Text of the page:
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ISA virus in Chile: evidence of vertical transmission

Overview of attention for article published in Archives of Virology, November 2008
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About this Attention Score

  • In the top 25% of all research outputs scored by Altmetric
  • High Attention Score compared to outputs of the same age (81st percentile)
  • High Attention Score compared to outputs of the same age and source (85th percentile)

Mentioned by

policy
2 policy sources
twitter
1 tweeter

Citations

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54 Dimensions

Readers on

mendeley
96 Mendeley
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1 CiteULike
Title
ISA virus in Chile: evidence of vertical transmission
Published in
Archives of Virology, November 2008
DOI 10.1007/s00705-008-0251-2
Pubmed ID
Authors

Siri Vike, Stian Nylund, Are Nylund

Abstract

Infectious salmon anaemia virus (ISAV), genus Isavirus (family Orthomyxoviridae), is present in all large salmon (Salmo salar)-producing countries around the North Atlantic. The target species for this virus are members of the genus Salmo, but the virus may also replicate in other salmonids introduced to the North Atlantic (Oncorhychus spp.). Existing ISA virus isolates can be divided into two major genotypes, a North American (NA) and a European (EU) genotype, based on phylogenetic analysis of the genome. The EU genotype can be subdivided into several highly supported clades based on analysis of segments 5 (fusion protein gene) and 6 (hemagglutinin-esterase gene). In 1999 an ISA virus belonging to the NA genotype was isolated from Coho salmon in Chile, and in 2007 the first outbreaks of ISA in farmed Atlantic salmon was observed. Several salmon farms in Chile were affected by the disease in 2007, and even more farms in 2008. In this study, ISA virus has been isolated from salmon in a marine farm suffering an outbreak of the disease in 2008 and from smolts with no signs of ISA in a fresh water lake. Sequencing of the partial genome of these ISA viruses, followed by phylogenetic analysis including genome sequences from members of the NA and EU genotypes, showed that the Chilean ISA virus belongs to the EU genotype. The Chilean ISA virus groups in a clade with exclusively Norwegian ISA viruses, where one of these isolates was obtained from a Norwegian brood stock population. All salmonid species in the southern hemisphere have been introduced from Europe and North America. The absence of natural hosts for ISA viruses in Chile excludes the possibility of natural reservoirs in this country, and the close relationship between contemporary ISA virus strains from farmed Atlantic salmon in Chile and Norway suggest a recent transmission from Norway to Chile. Norway export large amounts of Atlantic salmon embryos every year to Chile; hence, the best explanation for the Norwegian ISA virus in Chile is transmission via these embryos, i.e. vertical or transgenerational transmission. This supports other studies showing that the ISA virus can be transmitted vertically.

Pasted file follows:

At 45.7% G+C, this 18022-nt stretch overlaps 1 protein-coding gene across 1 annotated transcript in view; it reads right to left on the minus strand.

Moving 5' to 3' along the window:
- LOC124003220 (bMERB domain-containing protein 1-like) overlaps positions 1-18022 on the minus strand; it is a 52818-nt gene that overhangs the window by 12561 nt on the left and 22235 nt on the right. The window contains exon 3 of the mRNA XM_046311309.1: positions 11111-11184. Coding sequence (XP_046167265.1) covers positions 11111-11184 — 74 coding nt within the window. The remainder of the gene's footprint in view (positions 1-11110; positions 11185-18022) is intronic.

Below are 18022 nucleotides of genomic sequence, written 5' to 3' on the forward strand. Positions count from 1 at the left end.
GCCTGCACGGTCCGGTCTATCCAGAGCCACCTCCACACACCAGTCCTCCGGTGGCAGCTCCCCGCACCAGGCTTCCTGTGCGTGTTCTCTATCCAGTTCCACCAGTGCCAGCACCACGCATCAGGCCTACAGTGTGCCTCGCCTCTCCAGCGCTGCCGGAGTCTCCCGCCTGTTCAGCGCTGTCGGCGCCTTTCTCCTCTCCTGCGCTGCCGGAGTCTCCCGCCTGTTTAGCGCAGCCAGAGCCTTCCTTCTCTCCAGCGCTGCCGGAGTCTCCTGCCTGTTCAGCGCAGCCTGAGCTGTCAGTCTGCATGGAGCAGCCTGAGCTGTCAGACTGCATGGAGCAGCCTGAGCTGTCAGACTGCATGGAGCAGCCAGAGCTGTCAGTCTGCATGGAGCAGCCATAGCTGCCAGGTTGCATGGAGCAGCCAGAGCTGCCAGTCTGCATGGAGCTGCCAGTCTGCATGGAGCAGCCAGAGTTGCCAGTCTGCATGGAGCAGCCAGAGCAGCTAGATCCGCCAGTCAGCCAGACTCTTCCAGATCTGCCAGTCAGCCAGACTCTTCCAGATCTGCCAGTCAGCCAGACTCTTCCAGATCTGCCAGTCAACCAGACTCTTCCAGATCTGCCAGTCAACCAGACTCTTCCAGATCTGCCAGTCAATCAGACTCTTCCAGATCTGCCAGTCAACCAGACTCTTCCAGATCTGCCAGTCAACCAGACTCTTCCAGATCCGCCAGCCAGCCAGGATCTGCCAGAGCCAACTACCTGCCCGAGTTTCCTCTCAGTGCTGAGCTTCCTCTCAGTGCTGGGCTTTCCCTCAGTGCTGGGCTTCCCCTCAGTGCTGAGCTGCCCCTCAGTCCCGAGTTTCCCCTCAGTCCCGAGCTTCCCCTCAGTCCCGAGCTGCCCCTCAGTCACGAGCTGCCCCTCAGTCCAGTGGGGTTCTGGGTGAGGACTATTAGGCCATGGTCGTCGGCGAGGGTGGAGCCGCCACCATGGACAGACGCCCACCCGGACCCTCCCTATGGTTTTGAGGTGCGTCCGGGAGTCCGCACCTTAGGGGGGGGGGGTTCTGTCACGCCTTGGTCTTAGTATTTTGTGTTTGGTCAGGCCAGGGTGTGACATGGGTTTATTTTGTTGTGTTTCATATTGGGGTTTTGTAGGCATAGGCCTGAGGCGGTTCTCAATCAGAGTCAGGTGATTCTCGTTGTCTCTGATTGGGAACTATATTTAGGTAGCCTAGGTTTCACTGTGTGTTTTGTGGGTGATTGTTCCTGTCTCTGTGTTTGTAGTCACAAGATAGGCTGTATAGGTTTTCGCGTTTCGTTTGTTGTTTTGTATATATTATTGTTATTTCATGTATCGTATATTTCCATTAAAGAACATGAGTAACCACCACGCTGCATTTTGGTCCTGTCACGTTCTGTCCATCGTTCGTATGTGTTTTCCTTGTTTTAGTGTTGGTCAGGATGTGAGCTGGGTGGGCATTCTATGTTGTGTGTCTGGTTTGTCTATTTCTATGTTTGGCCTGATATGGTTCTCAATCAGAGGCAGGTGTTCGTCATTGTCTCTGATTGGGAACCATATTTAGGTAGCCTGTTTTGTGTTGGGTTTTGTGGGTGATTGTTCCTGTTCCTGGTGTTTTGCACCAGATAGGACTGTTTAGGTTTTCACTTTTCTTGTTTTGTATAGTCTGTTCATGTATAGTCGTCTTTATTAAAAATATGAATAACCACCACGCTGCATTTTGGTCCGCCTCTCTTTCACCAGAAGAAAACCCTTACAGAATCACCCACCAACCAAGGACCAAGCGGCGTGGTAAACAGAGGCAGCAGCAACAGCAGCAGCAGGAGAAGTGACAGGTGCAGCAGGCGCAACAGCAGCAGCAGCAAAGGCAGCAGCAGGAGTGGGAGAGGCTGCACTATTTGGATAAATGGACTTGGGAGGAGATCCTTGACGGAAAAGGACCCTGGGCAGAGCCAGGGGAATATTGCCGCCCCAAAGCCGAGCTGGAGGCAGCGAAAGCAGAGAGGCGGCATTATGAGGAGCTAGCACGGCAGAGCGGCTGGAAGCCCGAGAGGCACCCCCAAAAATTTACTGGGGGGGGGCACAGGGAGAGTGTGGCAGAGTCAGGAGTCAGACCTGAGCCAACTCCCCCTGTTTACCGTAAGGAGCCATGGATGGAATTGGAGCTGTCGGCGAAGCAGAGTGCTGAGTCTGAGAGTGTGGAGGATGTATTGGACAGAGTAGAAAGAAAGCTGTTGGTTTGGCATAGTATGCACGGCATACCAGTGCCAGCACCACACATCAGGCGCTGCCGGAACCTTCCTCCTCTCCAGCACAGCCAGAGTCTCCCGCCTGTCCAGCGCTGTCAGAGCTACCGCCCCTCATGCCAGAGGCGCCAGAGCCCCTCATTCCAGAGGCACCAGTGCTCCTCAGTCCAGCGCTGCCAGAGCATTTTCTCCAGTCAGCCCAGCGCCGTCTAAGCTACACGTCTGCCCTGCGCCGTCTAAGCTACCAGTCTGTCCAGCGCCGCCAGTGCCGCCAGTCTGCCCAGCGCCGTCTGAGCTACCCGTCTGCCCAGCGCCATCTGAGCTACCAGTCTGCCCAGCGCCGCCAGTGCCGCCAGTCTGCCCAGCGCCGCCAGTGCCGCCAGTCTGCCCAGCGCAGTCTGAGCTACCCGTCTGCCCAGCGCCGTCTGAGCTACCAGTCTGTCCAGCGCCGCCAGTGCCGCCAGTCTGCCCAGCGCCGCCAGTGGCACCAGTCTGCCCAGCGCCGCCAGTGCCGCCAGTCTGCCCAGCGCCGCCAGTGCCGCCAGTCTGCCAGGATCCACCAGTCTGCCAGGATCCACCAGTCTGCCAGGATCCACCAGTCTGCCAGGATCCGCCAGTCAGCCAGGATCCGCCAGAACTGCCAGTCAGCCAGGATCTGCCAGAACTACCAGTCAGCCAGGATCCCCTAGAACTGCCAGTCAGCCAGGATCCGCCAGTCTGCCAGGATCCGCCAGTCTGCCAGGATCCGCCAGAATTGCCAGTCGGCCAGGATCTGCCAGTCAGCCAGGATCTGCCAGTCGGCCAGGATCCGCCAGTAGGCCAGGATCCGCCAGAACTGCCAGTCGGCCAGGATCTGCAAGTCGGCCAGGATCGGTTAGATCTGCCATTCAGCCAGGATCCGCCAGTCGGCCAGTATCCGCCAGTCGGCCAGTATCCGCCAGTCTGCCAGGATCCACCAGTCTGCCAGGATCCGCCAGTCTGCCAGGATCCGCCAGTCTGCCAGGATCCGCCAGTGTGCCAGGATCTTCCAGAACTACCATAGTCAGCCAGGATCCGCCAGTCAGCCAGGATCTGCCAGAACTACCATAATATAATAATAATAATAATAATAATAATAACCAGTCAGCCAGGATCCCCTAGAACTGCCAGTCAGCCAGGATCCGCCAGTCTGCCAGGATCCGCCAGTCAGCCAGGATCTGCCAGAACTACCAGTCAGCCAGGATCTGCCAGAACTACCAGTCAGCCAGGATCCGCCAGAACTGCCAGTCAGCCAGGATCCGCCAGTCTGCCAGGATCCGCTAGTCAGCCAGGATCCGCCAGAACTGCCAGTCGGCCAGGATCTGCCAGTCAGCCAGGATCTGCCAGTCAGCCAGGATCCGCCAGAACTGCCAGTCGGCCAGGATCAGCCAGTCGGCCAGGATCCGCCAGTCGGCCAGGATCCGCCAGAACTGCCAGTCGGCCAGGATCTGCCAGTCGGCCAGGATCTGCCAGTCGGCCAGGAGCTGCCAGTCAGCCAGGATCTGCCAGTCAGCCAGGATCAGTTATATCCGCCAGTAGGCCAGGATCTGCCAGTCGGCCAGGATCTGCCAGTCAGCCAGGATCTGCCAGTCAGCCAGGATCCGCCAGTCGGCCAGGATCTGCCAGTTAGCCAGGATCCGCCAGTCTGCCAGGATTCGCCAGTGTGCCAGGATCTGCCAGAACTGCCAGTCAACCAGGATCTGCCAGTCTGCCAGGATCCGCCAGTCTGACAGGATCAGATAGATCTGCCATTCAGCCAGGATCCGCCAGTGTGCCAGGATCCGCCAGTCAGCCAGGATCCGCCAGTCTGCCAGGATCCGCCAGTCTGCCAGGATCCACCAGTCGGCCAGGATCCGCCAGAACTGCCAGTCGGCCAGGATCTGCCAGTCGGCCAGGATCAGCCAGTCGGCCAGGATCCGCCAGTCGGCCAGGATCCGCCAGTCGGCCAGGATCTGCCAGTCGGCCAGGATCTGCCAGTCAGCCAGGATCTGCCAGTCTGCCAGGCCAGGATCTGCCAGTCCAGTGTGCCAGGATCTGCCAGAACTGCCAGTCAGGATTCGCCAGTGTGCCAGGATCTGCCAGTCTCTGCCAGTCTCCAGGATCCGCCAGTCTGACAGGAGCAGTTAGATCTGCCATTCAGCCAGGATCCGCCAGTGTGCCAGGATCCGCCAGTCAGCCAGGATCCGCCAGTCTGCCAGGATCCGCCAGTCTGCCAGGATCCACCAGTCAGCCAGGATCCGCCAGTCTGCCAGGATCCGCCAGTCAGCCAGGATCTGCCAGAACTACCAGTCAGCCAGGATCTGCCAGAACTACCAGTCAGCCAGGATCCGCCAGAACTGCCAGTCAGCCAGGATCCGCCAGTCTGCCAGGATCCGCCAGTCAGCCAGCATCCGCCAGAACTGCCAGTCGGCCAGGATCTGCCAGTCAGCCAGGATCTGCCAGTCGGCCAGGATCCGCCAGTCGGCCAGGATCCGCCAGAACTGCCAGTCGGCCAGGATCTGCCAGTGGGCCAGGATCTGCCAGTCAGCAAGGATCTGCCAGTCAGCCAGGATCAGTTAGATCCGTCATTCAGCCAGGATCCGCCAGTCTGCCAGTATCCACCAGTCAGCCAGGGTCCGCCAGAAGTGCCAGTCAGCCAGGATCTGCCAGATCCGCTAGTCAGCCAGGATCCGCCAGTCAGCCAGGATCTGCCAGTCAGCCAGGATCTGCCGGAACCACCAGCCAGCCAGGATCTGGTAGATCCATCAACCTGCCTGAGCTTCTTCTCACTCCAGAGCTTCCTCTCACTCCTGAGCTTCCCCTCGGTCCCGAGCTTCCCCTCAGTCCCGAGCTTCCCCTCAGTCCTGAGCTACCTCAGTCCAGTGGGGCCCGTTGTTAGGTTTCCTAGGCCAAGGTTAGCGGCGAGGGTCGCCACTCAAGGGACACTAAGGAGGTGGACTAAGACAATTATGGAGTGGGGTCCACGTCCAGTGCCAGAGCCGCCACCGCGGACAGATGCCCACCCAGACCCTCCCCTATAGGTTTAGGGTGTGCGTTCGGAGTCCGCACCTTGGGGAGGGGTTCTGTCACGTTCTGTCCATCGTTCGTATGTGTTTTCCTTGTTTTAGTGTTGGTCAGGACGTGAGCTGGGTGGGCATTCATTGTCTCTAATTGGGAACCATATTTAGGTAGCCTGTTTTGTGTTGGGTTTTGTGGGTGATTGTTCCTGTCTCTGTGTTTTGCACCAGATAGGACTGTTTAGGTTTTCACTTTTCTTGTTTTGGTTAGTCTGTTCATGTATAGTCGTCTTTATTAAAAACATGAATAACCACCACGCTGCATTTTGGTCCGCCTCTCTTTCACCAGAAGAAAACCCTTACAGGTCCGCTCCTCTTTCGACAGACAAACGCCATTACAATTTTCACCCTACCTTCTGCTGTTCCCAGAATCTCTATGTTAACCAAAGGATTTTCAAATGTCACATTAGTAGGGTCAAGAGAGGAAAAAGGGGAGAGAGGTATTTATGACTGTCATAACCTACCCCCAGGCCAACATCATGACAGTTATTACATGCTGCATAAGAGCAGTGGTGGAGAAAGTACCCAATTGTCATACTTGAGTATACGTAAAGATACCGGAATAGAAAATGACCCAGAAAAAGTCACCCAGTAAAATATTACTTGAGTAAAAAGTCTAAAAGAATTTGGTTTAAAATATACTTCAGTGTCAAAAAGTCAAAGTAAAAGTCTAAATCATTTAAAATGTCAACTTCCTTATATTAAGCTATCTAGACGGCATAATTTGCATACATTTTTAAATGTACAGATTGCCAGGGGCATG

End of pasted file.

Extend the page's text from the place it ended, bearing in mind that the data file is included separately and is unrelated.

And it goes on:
Twitter Demographics

The data shown below were collected from the profile of 1 tweeter who shared this research output. Click here to find out more about how the information was compiled.

Mendeley readers

The data shown below were compiled from readership statistics for 96 Mendeley readers of this research output. Click here to see the associated Mendeley record.

Geographical breakdown

Country Count As %
Chile 6 6%
Canada 3 3%
United States 2 2%
Norway 2 2%
Mexico 1 1%
United Kingdom 1 1%
Colombia 1 1%
Brazil 1 1%
Unknown 79 82%

Demographic breakdown

Readers by professional status Count As %
Researcher 33 34%
Student > Ph. D. Student 22 23%
Student > Master 11 11%
Unspecified 6 6%
Professor > Associate Professor 5 5%
Other 19 20%
Readers by discipline Count As %
Agricultural and Biological Sciences 56 58%
Unspecified 7 7%
Environmental Science 6 6%
Veterinary Science and Veterinary Medicine 6 6%
Earth and Planetary Sciences 4 4%
Other 17 18%

Attention Score in Context

This research output has an Altmetric Attention Score of 7. This is our high-level measure of the quality and quantity of online attention that it has received. This Attention Score, as well as the ranking and number of research outputs shown below, was calculated when the research output was last mentioned on 18 June 2014.
All research outputs
#2,013,841
of 12,222,476 outputs
Outputs from Archives of Virology
#149
of 2,846 outputs
Outputs of similar age
#15,909
of 89,138 outputs
Outputs of similar age from Archives of Virology
#1
of 7 outputs
Altmetric has tracked 12,222,476 research outputs across all sources so far. Compared to these this one has done well and is in the 83rd percentile: it's in the top 25% of all research outputs ever tracked by Altmetric.
So far Altmetric has tracked 2,846 research outputs from this source. They receive a mean Attention Score of 2.8. This one has done particularly well, scoring higher than 94% of its peers.
Older research outputs will score higher simply because they've had more time to accumulate mentions. To account for age we can compare this Altmetric Attention Score to the 89,138 tracked outputs that were published within six weeks on either side of this one in any source. This one has done well, scoring higher than 81% of its contemporaries.
We're also able to compare this research output to 7 others from the same source and published within six weeks on either side of this one. This one has scored higher than all of them